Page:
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J Am Diet Assoc. 1995 Jul;95(7):759-64.

Fat preferences and fat consumption of 3- to 5-year-old children are related to parental adiposity.

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Division of Nutrition Sciences, University of Illinois, Urbana, USA.



To examine differences in preferences for high-fat foods, dietary fat intake, anthropometric measurements, and parental body mass index (BMI) among 3- to 5-year-old children.


Children's fat intake was measured using 30-hour weighed food intake data from a standard menu. Children's fat preferences were assessed using a subset of foods from the standard menu. We obtained parents' BMI scores and children's anthropometric measurements including weight-for-stature, triceps, and subscapular skinfolds.


Participants were children 3 to 5 years of age (n = 18, 10 girls and 8 boys; mean [+/- standard deviation] age = 52 +/- 1.9 months) who were without food allergies, food sensitivities, or chronic illness, and the children's parents (18 mothers and 16 fathers).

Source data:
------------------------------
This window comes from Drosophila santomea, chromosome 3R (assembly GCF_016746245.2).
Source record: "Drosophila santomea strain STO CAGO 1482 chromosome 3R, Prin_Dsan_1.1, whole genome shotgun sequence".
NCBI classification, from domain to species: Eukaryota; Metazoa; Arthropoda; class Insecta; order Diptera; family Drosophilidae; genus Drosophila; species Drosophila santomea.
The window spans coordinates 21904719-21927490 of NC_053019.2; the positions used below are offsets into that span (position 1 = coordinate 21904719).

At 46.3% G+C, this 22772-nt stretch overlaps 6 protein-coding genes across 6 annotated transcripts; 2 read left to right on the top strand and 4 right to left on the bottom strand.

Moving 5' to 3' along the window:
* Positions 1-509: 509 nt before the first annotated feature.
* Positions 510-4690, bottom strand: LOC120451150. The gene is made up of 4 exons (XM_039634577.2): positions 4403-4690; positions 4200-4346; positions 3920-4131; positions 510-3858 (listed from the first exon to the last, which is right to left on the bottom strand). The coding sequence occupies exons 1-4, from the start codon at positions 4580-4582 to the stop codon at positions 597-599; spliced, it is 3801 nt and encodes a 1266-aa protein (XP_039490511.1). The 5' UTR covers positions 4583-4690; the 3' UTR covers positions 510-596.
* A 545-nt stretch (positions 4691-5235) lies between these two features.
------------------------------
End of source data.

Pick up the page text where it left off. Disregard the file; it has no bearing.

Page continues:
Correlational analyses and maximum likelihood contingency tables were used to examine children's fat preferences and fat intake, children's anthropometric measurements, and BMI scores of parents.


Although all children were offered the same daily menu, children's dietary fat intakes ranged from 25% to 42%. Children indicating strong preferences for high-fat foods had high total fat intakes (r = .54, P < .05; chi 2 = 3.96, df = 1, P < .05). Children's fat preferences were also related to their triceps skinfold measurements (r = .61; P < .01). Finally, those children with the strongest preferences for high-fat foods (r = .75, P < .01; chi 2 = 10.68, df = 1, P < .05) and the highest total fat intakes (r = .67, P < .01; chi 2 = 5.28, df = 1, P < .05) had heavier parents than did children with low scores.


Offering children a nutritionally adequate diet is necessary but may not be sufficient to ensure dietary quality; children's food preferences are influential determinants of macronutrient intake. The association of children's fat preferences and intake with parental adiposity suggests that dietary influences may mediate familial patterns of adiposity.

[Indexed for MEDLINE]

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